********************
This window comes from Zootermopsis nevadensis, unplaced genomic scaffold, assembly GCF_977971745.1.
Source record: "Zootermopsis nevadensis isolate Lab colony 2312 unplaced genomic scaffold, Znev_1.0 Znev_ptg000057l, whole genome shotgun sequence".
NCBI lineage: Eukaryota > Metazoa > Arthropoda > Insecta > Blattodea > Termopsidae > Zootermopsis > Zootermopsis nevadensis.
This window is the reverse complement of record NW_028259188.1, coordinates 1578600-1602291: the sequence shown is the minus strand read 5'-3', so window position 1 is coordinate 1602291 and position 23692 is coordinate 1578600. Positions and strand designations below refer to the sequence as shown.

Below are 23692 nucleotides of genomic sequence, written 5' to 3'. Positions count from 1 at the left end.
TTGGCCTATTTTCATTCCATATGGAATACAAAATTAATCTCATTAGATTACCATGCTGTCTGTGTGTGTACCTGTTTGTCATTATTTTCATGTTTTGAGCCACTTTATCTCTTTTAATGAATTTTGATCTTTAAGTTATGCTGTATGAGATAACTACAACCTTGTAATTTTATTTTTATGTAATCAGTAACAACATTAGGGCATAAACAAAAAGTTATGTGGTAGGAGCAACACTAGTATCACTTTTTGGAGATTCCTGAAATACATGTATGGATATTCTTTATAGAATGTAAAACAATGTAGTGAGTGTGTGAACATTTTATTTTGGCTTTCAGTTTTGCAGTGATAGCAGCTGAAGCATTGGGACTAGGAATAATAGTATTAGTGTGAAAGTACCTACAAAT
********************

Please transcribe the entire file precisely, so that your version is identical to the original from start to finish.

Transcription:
This window comes from Zootermopsis nevadensis, unplaced genomic scaffold, assembly GCF_977971745.1.
Source record: "Zootermopsis nevadensis isolate Lab colony 2312 unplaced genomic scaffold, Znev_1.0 Znev_ptg000057l, whole genome shotgun sequence".
NCBI lineage: Eukaryota > Metazoa > Arthropoda > Insecta > Blattodea > Termopsidae > Zootermopsis > Zootermopsis nevadensis.
This window is the reverse complement of record NW_028259188.1, coordinates 1578600-1602291: the sequence shown is the minus strand read 5'-3', so window position 1 is coordinate 1602291 and position 23692 is coordinate 1578600. Positions and strand designations below refer to the sequence as shown.

Below are 23692 nucleotides of genomic sequence, written 5' to 3'. Positions count from 1 at the left end.
TTGGCCTATTTTCATTCCATATGGAATACAAAATTAATCTCATTAGATTACCATGCTGTCTGTGTGTGTACCTGTTTGTCATTATTTTCATGTTTTGAGCCACTTTATCTCTTTTAATGAATTTTGATCTTTAAGTTATGCTGTATGAGATAACTACAACCTTGTAATTTTATTTTTATGTAATCAGTAACAACATTAGGGCATAAACAAAAAGTTATGTGGTAGGAGCAACACTAGTATCACTTTTTGGAGATTCCTGAAATACATGTATGGATATTCTTTATAGAATGTAAAACAATGTAGTGAGTGTGTGAACATTTTATTTTGGCTTTCAGTTTTGCAGTGATAGCAGCTGAAGCATTGGGACTAGGAATAATAGTATTAGTGTGAAAGTACCTACAAAT